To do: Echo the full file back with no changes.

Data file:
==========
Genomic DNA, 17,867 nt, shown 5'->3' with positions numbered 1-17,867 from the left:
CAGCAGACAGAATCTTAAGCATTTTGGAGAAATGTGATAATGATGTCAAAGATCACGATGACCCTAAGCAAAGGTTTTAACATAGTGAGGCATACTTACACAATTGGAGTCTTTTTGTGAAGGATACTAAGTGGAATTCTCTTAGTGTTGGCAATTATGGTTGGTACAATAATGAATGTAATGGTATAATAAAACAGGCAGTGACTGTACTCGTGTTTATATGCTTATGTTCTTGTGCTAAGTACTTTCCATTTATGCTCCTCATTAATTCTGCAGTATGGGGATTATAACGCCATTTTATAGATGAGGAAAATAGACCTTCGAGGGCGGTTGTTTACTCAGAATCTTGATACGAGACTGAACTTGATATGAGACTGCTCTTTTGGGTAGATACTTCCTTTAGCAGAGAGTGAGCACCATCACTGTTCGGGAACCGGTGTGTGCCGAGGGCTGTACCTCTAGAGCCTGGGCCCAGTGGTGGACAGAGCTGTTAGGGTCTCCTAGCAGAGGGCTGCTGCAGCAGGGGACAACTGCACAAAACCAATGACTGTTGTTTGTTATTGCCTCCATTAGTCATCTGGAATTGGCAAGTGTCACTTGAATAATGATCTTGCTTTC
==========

Genomic DNA, 17,867 nt, shown 5'->3' with positions numbered 1-17,867 from the left:
CAGCAGACAGAATCTTAAGCATTTTGGAGAAATGTGATAATGATGTCAAAGATCACGATGACCCTAAGCAAAGGTTTTAACATAGTGAGGCATACTTACACAATTGGAGTCTTTTTGTGAAGGATACTAAGTGGAATTCTCTTAGTGTTGGCAATTATGGTTGGTACAATAATGAATGTAATGGTATAATAAAACAGGCAGTGACTGTACTCGTGTTTATATGCTTATGTTCTTGTGCTAAGTACTTTCCATTTATGCTCCTCATTAATTCTGCAGTATGGGGATTATAACGCCATTTTATAGATGAGGAAAATAGACCTTCGAGGGCGGTTGTTTACTCAGAATCTTGATACGAGACTGAACTTGATATGAGACTGCTCTTTTGGGTAGATACTTCCTTTAGCAGAGAGTGAGCACCATCACTGTTCGGGAACCGGTGTGTGCCGAGGGCTGTACCTCTAGAGCCTGGGCCCAGTGGTGGACAGAGCTGTTAGGGTCTCCTAGCAGAGGGCTGCTGCAGCAGGGGACAACTGCACAAAACCAATGACTGTTGTTTGTTATTGCCTCCATTAGTCATCTGGAATTGGCAAGTGTCACTTGAATAATGATCTTGCTTTC